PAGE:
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Design and implementation of a cross-sectional nutritional phenotyping study in healthy US adults.



Metabolic imbalance is a key determinant of risk of chronic diseases. Metabolic health cannot be assessed solely by body mass calculations or by static, fasted state biochemical readouts. Although previous studies have described temporal responses to dietary challenges, these studies fail to assess the environmental factors associated with certain metabolic phenotypes and therefore, provide little scientific rationale for potentially effective intervention strategies.


In this phenotyping study of healthy US adults, we are evaluating lifestyle, biological and environmental factors in addition to metabolic parameters to determine the factors associated with variations in metabolic health. A series of practical fitness, dietary, and emotional challenges are introduced and temporal responses in various areas of specialization, including immunology, metabolomics, and endocrinology, are monitored. We expect that this study will identify key factors related to healthy or unhealthy metabolic phenotypes (metabotypes) that may be modifiable targets for the prevention of chronic diseases in an individual.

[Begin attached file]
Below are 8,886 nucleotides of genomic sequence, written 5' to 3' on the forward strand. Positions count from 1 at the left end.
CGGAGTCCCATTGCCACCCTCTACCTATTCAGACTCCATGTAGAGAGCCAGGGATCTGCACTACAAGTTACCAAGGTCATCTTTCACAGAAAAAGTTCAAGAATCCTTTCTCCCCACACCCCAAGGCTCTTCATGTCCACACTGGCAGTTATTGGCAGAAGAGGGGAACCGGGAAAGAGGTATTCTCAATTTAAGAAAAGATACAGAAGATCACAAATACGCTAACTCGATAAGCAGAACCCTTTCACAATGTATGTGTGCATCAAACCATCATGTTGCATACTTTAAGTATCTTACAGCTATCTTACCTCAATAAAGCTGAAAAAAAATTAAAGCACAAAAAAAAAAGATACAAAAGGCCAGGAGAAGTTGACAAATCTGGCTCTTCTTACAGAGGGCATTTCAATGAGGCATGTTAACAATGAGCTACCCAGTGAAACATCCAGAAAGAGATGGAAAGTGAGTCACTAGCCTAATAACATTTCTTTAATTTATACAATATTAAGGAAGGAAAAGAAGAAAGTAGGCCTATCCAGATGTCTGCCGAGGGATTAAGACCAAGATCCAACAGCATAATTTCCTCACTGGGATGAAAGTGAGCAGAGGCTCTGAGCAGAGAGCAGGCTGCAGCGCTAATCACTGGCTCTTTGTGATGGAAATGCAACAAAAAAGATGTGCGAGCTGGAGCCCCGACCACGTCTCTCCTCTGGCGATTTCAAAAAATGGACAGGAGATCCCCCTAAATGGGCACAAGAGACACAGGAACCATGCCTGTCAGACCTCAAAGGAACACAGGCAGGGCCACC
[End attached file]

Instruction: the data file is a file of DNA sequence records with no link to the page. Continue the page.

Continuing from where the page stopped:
This study will provide novel insights into metabolic variability among healthy adults in balanced strata defined by sex, age and body mass index. Usual dietary intake and physical activity will be evaluated across these strata to determine how diet is associated with health status defined using many indicators including immune function, metabolism, body composition, physiology, response to exercise andmeal challenges and neuroendocrine assessment. A principal study goal is to identify dietary and other personal factors that will differentiate different levels of "health" among study participants.

Trial registration NCT02367287.

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